Commenting on Nigeria's reconciliation, a European observed that:
"When history takes a longer view of Nigeria's war it will be shown that while the black man has little to teach us about making war he has a real contribution to offer in making peace." (John de St. Jorre - The Brothers' War: Biafra and Nigeria)
The dawn of National reconciliation
For the benefit of those who have not read it, I have reproduced below, excerpts from Gowon's moving "The Dawn of National Reconciliation" speech to the nation on January 15, 1970. Please take the time to read the words carefully and remember them. Much of it still rings true today...
"My dear compatriots, we must pay homage to the fallen, to the heroes, who have made the supreme sacrifice that we may be able to build a nation great in justice, fair play, and industry. They will be mourned forever by a grateful nation. There are also the innocent men, women, and children who perished, not in battle but as a result of the conflict. We also honour their memory. We honour the fallen of both sides of this tragic fratricidal conflict. Let it be our resolution that all those dead shall have not died in vain. Let the greater nation we shall build be their proud monument forever...
"We also guarantee the right of every Nigerian to reside and work wherever he chooses in the Federation, as equal citizens of one united country. It is only right that we should all henceforth respect each other. We should all exercise civic restraint and use our freedom, taking into full account the legitimate right and needs of the other man. There is no question of second-class citizenship in Nigeria.
"The nation will be proud of the fact that the ceremony today at Dodan Barracks of reunion under the banner of the Federal Republic of Nigeria was arranged and conducted by Nigerians amongst ourselves alone. No foreign good offices was involved. That is what we always prayed for. We always prayed that we should resolve our problems ourselves, free from foreign mentors and go-betweens however well intentioned. Thus, our nation has come of age, and the meaning of today's event must be enshrined in the nation's memory forever."
"We must thank God for his mercies. We mourn the dead heroes. We thank God for sparing us to see this glorious dawn of national reconciliation.... We must use his guidance to do our duty to contribute our quota to the building of a great nation, founded on the concerted efforts of all its people and on justice and equality. A nation never to return to the fractious, sterile and selfish debates that led to the tragic conflict just ending. We have overcome a lot over the past four years. I have therefore every confidence that ours will become a great nation. So help us God."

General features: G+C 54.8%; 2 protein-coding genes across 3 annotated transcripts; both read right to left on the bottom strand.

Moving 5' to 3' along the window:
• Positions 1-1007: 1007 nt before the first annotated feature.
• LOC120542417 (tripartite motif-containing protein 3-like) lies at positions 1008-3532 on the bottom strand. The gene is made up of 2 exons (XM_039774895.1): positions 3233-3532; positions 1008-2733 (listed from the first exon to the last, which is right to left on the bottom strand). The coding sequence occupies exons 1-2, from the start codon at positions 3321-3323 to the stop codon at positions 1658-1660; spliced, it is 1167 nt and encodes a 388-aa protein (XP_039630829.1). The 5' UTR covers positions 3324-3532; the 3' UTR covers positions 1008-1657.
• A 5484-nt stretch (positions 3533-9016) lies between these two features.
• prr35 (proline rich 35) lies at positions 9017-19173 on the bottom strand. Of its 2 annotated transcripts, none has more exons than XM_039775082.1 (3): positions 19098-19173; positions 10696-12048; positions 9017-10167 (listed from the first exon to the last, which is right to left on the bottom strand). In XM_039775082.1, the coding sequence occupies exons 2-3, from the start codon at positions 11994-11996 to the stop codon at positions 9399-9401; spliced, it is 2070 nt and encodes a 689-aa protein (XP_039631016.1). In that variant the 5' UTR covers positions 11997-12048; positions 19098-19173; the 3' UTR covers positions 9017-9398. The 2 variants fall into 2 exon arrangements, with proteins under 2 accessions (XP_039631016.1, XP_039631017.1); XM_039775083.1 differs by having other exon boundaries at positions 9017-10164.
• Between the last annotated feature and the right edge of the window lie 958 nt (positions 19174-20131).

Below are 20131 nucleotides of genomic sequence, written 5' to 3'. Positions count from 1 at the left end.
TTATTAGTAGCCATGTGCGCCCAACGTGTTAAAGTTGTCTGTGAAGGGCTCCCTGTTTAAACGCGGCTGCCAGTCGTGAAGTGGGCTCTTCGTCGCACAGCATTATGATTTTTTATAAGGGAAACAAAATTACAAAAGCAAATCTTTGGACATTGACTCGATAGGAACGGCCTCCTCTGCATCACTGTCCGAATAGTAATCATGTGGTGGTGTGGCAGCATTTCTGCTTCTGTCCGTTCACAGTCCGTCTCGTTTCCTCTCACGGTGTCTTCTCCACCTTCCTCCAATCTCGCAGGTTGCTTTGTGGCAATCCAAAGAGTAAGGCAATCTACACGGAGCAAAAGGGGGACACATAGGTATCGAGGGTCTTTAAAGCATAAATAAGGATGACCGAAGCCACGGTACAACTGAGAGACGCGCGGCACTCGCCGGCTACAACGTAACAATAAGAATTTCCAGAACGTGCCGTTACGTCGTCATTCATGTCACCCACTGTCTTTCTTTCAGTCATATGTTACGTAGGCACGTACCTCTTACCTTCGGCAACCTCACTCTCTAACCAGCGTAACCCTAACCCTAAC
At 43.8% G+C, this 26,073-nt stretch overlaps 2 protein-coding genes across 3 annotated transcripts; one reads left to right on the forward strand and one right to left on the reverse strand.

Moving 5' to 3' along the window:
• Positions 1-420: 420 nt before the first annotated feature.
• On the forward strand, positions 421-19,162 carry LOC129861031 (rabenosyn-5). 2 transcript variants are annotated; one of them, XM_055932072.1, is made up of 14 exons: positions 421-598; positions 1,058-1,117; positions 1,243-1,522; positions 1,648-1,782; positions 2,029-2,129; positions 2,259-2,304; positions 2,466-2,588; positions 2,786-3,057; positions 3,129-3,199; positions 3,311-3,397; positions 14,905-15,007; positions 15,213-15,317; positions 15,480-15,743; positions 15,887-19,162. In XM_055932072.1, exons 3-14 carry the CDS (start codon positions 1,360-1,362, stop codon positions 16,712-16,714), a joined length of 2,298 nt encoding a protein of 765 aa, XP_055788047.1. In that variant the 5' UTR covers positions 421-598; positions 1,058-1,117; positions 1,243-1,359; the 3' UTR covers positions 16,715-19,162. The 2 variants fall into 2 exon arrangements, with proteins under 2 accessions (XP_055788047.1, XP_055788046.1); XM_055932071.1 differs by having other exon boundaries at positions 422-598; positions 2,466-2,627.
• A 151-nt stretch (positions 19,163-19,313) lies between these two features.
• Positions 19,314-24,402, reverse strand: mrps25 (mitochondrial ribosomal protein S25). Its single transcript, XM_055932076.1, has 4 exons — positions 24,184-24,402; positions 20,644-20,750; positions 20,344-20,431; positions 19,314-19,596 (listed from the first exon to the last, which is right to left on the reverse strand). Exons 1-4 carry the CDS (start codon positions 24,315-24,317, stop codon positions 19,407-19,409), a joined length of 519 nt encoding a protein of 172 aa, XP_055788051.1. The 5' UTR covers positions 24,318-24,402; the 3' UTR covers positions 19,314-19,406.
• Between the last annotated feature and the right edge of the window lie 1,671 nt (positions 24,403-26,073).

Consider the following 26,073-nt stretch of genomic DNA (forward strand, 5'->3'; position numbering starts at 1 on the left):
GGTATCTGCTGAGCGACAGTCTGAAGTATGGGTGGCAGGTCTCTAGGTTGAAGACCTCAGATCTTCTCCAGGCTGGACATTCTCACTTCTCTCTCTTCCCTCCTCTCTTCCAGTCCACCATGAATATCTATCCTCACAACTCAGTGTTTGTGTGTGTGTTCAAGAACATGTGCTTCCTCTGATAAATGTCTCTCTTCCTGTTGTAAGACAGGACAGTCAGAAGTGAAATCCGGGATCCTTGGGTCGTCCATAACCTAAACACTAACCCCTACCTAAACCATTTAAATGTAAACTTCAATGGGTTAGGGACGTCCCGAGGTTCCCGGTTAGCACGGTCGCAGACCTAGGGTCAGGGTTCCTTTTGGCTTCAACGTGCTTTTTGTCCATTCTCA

Long Live the Federal Republic of Nigeria."
*The official members of the Biafran and federal delegations who attended the formal war ending ceremony at Dodan Barracks on January 15, 1970 were:
Biafran Delegation -
*Major-General Phillip Effiong - Officer Administering the Republic of Biafra
*Sir Louis Mbafeno - Chief Justice of Biafra
*Matthew Mbu - Biafran Foreign Minister
*Brigadier Patrick Amadi - Biafran Army
*Colonel Patrick Anwunah - Chief of Logistics and Principal Staff Officer to Ojukwu
*Colonel David Ogunewe - Military Adviser to Ojukwu
*Patrick Okeke - Inspector-General of Biafran Police
Federal Military Government Delegation:
*Major-General Yakubu Gowon - Nigerian Head of State
*Obafemi Awolowo - Deputy Chairman, Supreme Military Council
*Brigadier Emmanuel Ekpo - Chief of Staff, Supreme Headquarters
*Brigadier Hassan Katsina - Chief of Staff, Nigerian Army
*Brigadier Emmanuel Ikwue - Chief of Air Staff
*Rear-Admiral Joseph Wey - Chief of Naval Staff
*Dr Taslim Elias - Attorney-General
*H.E.A. Ejueyitchie - Secretary to the Federal Military Government
*Anthony Enahoro - Commissioner for Information
*The Military Governors of the 12 states: Ukpabi Asika, Audu Bako, David Bamigboye, Alfred Diete-Spiff, Jacob Esuene, Usman Faruk, Joseph Gomwalk, Mobolaji Johnson, Abba Kyari, Samuel Ogbemudia, Oluwole Rotimi, Musa Usman.